Rally For Rangers

 

Give Rangers the Help They Need
to Protect Rhinos

 

 

 

 

 

In Zimbabwe’s private Lowveld conservancies, teams of local rhino monitors, hired from neighboring communities, work tirelessly every day of the year to identify and track every single black and white rhino living in the area. By keeping close track of each individual rhino, they can quickly detect and respond to poaching incursions.

When rhinos wander into insecure, invaded areas, the teams move them out of harm’s way: darting and then tranaslocate from high-risk areas to ‘safer’ locations. They closely monitor any rhinos with bullet or snare injuries and decide whether to call in vets to treat the injured rhinos, and to help rescue rhino calves orphaned by poaching. Thanks to this intensive monitoring and protection, the Lowveld’s population of black and white rhinos has now grown to nearly 90% of the country’s total, up from only 4% in the 90’s.

Wildlife rangers risk their lives to protect rhinos and other endangered species — they are the heroes of the conservation world.

We’re trying to raise $750,000 by December 31st, to buy boots, backpacks, first aid kits, food, medicine, fuel, scientific equipment, motorbikes, and more — everything that rangers need to keep doing the job to which they have committed their lives.

 

 

 

Will you help us Rally for Rangers, and support the courageous men and women on the front lines of conservation?

Every day, three rhinos are killed by poachers in Africa — and rangers sometimes pay with their lives while trying to keep them safe. Over the past 9 years, 871 rangers have died in the line of duty, most of them in Africa and Asia.

Highly-organized, heavily-armed poaching gangs are just one of the challenges rangers regularly encounter. These brave men and women spend weeks at a time away from their homes and families, patrolling thousands of miles through dense jungle or arid bush, often on foot. They cross raging rivers, dodge animal attacks, and fall ill with malaria and dengue fever.

Yet rangers keep going.

 

I have had lots of different experiences with rhinos in the bush but I think my most memorable was rescuing every single one of our rhinos when the poaching got really bad. It was a big translocation operation and we were capturing every single day. We found every one of our rhinos so they could be darted and moved to a safer area. We did not leave even one behind. We moved with our rhinos and it was a big relief to see them all in their new home.”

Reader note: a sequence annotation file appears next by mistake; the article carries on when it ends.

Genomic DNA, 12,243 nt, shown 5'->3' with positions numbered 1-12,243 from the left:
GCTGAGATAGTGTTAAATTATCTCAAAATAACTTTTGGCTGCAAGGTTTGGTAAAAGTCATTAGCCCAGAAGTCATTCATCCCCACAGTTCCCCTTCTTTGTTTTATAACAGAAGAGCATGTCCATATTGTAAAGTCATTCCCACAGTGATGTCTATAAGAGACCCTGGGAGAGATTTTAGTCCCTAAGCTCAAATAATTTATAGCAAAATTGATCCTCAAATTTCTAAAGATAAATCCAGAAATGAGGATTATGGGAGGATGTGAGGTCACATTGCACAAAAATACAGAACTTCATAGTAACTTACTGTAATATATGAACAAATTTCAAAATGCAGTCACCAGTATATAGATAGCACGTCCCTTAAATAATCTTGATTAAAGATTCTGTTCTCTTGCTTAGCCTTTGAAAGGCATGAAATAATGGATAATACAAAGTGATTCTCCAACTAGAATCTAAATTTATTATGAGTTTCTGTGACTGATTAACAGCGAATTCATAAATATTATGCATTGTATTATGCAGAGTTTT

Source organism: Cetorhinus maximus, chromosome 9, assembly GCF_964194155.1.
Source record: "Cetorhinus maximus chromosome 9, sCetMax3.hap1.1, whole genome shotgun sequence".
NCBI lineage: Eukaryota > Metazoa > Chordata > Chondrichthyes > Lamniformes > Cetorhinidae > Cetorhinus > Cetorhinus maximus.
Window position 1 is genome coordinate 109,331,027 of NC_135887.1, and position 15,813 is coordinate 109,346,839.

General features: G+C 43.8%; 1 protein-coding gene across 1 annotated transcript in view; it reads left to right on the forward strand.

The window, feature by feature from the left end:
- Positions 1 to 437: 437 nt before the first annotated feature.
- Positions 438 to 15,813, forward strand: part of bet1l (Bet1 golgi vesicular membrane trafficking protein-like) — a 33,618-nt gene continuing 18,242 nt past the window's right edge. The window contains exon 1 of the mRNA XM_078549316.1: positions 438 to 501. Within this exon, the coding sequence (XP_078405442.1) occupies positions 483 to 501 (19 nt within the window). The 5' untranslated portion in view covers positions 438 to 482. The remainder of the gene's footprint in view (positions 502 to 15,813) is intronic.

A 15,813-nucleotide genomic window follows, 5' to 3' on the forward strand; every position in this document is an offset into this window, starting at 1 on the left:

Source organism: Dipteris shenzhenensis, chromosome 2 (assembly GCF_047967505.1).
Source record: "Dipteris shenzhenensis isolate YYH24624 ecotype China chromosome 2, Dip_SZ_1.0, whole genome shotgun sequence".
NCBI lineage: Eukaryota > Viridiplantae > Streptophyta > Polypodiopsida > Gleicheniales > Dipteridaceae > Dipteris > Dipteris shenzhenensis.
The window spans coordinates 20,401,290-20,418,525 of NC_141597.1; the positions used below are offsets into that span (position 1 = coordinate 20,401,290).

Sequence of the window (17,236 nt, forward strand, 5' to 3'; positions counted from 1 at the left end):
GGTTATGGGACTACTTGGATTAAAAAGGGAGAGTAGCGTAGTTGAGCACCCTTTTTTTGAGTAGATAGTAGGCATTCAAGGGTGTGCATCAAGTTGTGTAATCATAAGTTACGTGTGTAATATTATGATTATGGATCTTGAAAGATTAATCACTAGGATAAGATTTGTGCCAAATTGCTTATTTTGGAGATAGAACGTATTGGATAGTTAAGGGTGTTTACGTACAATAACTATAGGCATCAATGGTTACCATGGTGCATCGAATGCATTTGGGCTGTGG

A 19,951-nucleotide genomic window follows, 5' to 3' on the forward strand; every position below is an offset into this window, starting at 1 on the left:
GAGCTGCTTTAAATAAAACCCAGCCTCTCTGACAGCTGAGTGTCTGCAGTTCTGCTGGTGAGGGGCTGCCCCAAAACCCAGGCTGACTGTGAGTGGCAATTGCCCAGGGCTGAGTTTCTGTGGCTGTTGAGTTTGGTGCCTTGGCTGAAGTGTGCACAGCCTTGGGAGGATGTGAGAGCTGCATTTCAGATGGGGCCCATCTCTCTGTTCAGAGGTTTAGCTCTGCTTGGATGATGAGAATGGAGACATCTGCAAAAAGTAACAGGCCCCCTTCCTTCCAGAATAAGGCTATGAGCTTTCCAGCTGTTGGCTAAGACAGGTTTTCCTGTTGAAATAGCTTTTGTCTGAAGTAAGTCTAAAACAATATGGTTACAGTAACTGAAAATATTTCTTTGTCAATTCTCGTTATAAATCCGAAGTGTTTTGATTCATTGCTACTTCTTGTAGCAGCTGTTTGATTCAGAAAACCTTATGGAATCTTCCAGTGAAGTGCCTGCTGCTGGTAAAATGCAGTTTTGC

– Rhino Monitoring Team Member, Bubye Valley Conservancy, Zimbabwe

 

Your support has helped IRF provide wildlife rangers in India, Indonesia, and Southern Africa with resources to fight poachers, investigate crimes, monitor and care for rhinos, and educate local communities. Because of you, we’ve had great success — thanks to rangers’ dedication and bravery, the Javan rhino population has stabilized, and populations of black, white, and greater one-horned rhinos are growing.

But, the fight is not over. As “protectors of the protected,” rangers need more funding, training, and equipment—particularly as wildlife crime continues to increase throughout Africa and Asia.

 

Your gift will help rangers get the equipment, training,
and resources they need to protect rhinos and stop wildlife crime.

 

Help Us Raise $750,000 for Rhino Rangers

Make a donation today or run your own online fundraising campaign – every little bit helps!

  • $5 will buy one microchip to be implanted into a black rhino’s horn in Zimbabwe, so rangers can track and protect the animal.
  • $25 will pay for hiking boots for a ranger to walk hundreds of miles on patrol in Sumatra’s dense, steamy rainforests.
  • $50will buy food and medicine for sniffer dogs that rangers use to track poachers in Swaziland’s rhino reserves.
  • $250 will provide a full “kit” to a Javan rhino ranger – including clothing, tent, cooking supplies, machete, mosquito net, and headlamp.
  • $500 will help purchase vehicle and fuel for a ranger investigating illegal wildlife crimes around India’s Kaziranga National Park.


Thank you for helping rangers keep the planet safe for wildlife.